After sustained profligacy comes the dreaded cold turkey. Any kind of habitual indulgence can only be stopped if at some point the "addict" says "no" with no excuses.
I would assume most people have been through this. I know a few personally. They have kept up spending in the face of lacking funds and even the promise of funds. Credit card companies accept clients with hardly any creditworthiness. Indeed, I have been there myself. So how is this to be brought to a halt?
I would suggest that deep cuts in one's spending habits is the best way. Sure, few people can go cold turkey on food or necessary medicine. But what about going to fancy nail salons? What about having premium coffees every morning, noon and afternoon? What about getting top of the line clothing and cars?
The trick profligate politicians use is to raise the specter of Draconian elimination of, say, social security and medicare benefits, but this is a phony ploy. After all, both of these programs are supposedly funded by beneficiaries themselves. They are supposed to be more like insurance than like welfare.
What is certainly not in this class are subsidies to various special interest groups. Or huge public works that only benefit some select but influential citizens. What about selling off some public lands? Why does the government, any government, own and maintain national forests and parks? Who will go without basic necessities if these are seriously cut back?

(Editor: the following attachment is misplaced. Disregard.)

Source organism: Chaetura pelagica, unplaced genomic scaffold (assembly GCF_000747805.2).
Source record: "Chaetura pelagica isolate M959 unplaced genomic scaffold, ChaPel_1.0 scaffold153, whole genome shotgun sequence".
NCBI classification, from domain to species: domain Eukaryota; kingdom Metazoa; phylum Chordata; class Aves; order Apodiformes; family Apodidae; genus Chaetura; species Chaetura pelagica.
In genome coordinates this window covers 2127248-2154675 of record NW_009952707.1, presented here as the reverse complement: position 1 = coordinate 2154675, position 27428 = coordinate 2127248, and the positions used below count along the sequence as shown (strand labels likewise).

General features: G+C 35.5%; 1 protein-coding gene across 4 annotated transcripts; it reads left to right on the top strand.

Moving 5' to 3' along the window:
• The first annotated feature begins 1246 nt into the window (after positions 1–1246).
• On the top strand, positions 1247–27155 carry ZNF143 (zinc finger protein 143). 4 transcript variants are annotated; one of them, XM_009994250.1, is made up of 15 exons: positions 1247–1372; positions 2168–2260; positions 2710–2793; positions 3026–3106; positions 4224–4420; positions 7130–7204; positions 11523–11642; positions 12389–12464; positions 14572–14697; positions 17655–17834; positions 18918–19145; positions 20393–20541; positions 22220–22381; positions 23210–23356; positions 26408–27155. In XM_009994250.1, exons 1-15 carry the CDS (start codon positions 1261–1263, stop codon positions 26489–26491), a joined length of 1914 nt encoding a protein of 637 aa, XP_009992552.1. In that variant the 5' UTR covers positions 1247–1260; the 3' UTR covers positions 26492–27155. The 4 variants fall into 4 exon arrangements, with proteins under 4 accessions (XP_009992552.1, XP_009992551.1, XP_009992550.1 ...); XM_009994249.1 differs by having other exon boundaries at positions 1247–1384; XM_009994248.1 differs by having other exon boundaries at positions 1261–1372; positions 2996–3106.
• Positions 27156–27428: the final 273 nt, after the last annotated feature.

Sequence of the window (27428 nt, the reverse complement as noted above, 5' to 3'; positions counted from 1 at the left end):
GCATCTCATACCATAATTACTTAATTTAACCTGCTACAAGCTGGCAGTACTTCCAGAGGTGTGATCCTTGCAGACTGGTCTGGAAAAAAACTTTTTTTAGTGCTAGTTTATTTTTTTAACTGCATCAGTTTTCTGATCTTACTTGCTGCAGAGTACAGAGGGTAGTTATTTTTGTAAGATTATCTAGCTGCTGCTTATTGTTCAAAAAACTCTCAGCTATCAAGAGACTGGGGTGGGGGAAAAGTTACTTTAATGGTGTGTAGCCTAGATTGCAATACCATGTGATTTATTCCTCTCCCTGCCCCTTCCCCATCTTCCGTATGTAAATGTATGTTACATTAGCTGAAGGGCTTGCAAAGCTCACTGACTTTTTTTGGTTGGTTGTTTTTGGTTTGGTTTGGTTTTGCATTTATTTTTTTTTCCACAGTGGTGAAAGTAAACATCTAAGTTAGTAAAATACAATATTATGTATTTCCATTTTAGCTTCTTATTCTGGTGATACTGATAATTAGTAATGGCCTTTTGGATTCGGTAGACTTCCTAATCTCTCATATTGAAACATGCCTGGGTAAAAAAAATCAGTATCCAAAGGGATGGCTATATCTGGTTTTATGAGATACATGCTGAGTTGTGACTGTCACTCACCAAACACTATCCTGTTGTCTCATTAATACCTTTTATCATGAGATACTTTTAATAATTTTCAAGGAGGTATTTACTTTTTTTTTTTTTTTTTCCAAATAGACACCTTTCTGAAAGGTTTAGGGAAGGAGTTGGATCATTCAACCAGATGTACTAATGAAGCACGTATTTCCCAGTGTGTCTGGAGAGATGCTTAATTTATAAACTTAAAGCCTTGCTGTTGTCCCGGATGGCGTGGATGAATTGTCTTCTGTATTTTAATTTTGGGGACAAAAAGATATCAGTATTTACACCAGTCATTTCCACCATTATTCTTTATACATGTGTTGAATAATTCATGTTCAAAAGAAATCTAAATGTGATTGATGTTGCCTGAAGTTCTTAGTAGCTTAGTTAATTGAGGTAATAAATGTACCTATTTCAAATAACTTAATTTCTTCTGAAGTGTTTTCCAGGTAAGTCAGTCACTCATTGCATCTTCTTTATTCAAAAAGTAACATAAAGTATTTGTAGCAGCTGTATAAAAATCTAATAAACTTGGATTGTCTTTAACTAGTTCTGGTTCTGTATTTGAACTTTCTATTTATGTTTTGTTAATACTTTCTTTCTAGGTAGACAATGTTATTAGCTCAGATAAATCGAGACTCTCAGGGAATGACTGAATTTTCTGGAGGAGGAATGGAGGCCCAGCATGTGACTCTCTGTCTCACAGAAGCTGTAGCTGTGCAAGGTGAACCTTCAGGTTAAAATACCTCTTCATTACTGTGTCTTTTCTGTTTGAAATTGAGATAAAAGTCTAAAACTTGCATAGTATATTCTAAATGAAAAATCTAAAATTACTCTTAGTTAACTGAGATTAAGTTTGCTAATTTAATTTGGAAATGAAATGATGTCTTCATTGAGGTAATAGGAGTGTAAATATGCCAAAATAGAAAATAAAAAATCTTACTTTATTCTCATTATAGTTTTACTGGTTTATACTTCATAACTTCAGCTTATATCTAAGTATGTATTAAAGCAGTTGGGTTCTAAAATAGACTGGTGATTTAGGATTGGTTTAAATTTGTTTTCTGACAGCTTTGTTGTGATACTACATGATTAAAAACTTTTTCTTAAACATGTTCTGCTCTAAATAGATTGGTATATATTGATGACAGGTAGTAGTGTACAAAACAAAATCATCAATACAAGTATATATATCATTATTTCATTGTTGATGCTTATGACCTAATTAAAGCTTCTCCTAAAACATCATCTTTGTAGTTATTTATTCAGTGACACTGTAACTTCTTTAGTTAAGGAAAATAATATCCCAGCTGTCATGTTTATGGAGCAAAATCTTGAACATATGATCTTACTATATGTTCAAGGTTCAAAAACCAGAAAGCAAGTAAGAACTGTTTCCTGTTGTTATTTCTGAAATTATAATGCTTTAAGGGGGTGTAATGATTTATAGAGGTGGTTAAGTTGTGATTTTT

One could continue forever with the list of available cuts in federal and other government spending that would not impact the indigent or elderly. Never mind that even here the idea that government exists to fund such programs is perverse. Does that count as securing our rights? Certainly not – no one has a right to other people`s money and work, not unless there has been a mutually agreed upon deal between them.
This debt ceiling must be dealt with by administering a total halt and this may well be the time do fess up to that fact. Think of it as financial house cleaning, something every family needs to do now and then. It would be unthinkable to dump all of one's debts on total strangers who happen to live nearby. And it would be even less thinkable to dump it all on members of future generations who aren't even around to protest or consent.
Of course some people will feel the pinch if the debt ceiling isn't raised. But that is the price the has to be paid when people think they can get something from nothing. However drastic the remedy, it is indeed a remedy.